Treating OCD in children can often be done successfully with behavioral therapy. Talk therapy alone is generally not a good idea because it can actually feed into the obsession and compulsion and actually exacerbate the disorder. Instead, cognitive-behavioral therapy teaches kids to first change their behavior thereby helping them change their thoughts and feelings. How it works is kids are exposed to something that triggers their response, and then the compulsive behavior is blocked. Positive results have been seen using this kind of therapy as long as it is done consistently. Some common natural remedies used for treating OCD include Hypericum perforatum (St. John’s Wort), Passiflora incarnate, Scuttelaria laterifolia (Scullcap) and Valerian. Always let your healthcare professional know if you are using any of these herbs and always double-check yourself that there are no known interactions between these types of treatments and anything else your child may be taking.

Attention Deficit Hyperactivity Disorder (ADHD)

According to the National Institutes of Mental Health (NIMH), ADHD is one of the most common childhood disorders. The symptoms of ADHD include “staying focused and paying attention, difficulty controlling behavior, and hyperactivity (over-activity).” This is one of those disorders where I (not a medical professional, just a mom) feel there may be too many (unqualified) people diagnosing the condition. The teacher of one of my friend’s children told her that her son had ADHD because he couldn’t sit still and pay attention in class. My friend took her son to the doctor, who uncovered the real culprit—a television in the youngster’s bedroom that he was watching in the middle of the night (without his parent’s knowledge). Once the television was removed from his room, the “ADHD behavior” disappeared. The teacher asked my friend what medication her son was on, and my friend told her he didn’t have ADHD and was not on medication. So, my first piece of advice is: do not let just anyone diagnose your child and make sure you take into account any and all factors in your child’s environment.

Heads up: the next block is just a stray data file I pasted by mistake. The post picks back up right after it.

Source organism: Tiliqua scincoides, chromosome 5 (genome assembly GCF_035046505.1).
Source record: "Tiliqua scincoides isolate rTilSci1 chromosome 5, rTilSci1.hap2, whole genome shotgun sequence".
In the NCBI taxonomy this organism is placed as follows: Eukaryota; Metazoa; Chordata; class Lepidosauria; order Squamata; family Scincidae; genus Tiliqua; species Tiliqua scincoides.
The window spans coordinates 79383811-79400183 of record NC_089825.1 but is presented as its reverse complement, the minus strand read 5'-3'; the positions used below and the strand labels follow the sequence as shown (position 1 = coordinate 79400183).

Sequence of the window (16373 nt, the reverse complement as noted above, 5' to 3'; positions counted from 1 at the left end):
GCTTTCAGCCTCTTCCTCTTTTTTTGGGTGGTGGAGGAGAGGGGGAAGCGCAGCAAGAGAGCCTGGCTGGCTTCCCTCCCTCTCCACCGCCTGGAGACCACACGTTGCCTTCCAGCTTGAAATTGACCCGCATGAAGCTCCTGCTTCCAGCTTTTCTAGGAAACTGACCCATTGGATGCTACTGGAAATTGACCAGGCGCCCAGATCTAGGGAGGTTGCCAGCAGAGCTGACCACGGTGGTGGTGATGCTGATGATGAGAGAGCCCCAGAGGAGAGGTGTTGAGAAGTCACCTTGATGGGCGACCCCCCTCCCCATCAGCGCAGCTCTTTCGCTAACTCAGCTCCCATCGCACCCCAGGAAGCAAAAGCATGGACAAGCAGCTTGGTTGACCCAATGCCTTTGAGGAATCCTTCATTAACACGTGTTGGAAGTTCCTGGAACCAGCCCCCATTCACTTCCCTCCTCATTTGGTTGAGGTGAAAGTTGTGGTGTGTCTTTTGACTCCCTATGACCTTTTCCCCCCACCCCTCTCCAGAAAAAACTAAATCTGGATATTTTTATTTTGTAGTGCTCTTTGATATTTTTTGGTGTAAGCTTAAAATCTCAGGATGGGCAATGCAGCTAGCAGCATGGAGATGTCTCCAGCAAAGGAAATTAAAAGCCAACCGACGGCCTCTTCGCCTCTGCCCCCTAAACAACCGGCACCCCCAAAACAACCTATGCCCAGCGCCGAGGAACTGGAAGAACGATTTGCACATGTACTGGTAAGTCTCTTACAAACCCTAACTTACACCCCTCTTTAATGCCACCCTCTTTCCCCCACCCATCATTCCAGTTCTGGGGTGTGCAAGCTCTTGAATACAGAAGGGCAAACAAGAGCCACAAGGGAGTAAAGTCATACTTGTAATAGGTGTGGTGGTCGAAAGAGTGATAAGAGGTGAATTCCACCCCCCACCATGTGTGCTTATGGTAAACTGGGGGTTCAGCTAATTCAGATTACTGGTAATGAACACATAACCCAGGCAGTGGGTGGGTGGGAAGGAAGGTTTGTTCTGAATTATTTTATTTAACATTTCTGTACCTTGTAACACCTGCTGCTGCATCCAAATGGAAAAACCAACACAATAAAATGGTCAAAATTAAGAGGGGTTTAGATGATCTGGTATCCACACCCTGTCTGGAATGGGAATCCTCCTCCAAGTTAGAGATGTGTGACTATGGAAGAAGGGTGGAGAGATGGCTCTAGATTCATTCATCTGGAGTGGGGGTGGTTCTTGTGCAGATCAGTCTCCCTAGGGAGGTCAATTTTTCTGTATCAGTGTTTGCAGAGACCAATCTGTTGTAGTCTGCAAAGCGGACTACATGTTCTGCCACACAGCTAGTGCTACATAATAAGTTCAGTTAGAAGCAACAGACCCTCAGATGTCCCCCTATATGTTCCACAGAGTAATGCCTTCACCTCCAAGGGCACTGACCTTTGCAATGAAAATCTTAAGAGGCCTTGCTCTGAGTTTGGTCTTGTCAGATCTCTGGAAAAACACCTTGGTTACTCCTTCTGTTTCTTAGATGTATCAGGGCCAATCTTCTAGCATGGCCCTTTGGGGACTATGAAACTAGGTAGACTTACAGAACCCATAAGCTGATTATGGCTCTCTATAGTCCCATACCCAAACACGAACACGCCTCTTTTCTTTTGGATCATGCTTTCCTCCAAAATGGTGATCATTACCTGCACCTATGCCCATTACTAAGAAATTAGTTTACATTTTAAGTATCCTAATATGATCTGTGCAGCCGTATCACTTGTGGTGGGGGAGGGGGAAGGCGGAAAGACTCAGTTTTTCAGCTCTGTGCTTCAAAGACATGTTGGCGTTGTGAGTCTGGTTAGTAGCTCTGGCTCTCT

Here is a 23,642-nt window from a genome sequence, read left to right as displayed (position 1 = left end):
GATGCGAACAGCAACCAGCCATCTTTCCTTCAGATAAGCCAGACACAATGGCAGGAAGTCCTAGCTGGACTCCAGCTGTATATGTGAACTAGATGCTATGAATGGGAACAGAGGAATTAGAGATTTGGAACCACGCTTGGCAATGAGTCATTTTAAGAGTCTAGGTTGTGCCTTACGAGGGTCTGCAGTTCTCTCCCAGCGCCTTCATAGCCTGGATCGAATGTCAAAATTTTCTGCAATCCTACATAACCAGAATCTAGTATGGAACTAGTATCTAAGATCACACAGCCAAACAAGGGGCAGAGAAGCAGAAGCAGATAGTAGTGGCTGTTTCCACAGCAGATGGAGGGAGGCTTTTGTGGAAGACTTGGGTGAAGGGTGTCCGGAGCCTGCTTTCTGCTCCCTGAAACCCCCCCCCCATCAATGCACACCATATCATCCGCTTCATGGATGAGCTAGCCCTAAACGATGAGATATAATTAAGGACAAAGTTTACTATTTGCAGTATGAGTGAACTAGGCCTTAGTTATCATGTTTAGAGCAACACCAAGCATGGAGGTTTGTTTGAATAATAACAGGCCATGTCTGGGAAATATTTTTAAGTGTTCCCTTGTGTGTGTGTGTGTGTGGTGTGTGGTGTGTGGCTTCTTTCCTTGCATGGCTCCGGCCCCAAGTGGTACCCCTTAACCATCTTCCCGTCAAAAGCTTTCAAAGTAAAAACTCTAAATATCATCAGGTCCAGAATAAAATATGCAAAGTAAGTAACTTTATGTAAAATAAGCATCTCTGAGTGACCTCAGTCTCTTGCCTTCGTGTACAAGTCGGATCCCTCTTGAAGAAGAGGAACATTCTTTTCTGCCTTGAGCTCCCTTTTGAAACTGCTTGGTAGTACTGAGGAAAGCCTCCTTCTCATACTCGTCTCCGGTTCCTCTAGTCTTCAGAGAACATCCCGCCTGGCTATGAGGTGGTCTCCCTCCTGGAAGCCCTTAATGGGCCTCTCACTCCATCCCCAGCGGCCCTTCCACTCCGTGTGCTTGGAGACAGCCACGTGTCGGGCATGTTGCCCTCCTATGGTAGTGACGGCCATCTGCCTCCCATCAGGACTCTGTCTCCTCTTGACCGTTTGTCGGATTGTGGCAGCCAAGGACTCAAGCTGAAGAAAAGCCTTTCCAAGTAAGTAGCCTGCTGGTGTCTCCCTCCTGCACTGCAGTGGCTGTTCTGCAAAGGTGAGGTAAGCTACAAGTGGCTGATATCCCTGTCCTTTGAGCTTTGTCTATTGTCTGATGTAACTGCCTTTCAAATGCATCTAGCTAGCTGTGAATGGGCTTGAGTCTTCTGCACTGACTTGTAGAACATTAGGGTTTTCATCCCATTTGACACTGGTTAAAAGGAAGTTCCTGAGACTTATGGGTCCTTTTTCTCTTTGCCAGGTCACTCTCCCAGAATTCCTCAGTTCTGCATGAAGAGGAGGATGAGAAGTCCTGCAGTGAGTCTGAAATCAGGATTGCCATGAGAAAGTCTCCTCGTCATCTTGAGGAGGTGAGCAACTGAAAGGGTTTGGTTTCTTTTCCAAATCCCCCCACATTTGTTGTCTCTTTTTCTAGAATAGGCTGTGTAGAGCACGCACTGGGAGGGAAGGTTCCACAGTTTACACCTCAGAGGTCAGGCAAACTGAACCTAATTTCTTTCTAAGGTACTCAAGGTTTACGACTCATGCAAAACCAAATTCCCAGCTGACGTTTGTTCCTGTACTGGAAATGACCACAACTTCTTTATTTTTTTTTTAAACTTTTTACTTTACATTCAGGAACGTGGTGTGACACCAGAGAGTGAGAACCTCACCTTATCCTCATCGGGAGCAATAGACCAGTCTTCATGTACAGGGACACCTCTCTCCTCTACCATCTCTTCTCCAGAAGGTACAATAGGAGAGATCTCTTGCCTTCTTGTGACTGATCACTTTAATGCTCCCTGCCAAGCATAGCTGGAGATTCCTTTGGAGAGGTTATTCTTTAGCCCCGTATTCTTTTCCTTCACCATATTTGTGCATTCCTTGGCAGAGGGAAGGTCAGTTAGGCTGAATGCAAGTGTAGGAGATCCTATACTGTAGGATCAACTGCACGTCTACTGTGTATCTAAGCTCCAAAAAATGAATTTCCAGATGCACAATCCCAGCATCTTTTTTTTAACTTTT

Once your child has been diagnosed with ADHD, you may want to explore non-pharmacologic therapies. Following are some therapies worth giving a try according to

Caffeine- Caffeine’s stimulant properties may be beneficial to kids with ADHD when given in high doses, although most practitioners will recommend using caffeine in conjunction with other herbs.

Ginkgo- Ginkgo is often used as a “brain booster.” It increases blood flow to the brain, and improves brain glucose metabolism.

Brahmi- Brahmi is an ayurvedic herb that has long been used as a cognitive enhancer and has been shown to stimulate improved learning and cognitive function.

Siberian Ginseng- Ginseng is believed to help with stress reactions by minimized stress-caused reductions in memory retrieval.

Gotu Kola- Gotu Kola is used to reduce adrenal corticosterone blood levels during stress.

The most important thing I can say when dealing with your child’s health–mental or otherwise is to always stick with your gut. If you feel something is not right, then you’re probably correct. While you may feel relieved when a doctor tells you your child is healthy, and “normal,” don’t forget what brought you to your questions in the first place. Be persistent and get second and third opinions if necessary. Early intervention is one of the best things you can do for you children, no matter what the diagnosis. And, as a parent, you are your child’s number one advocate. Early intervention could mean a world of difference throughout your child’s entire lifetime.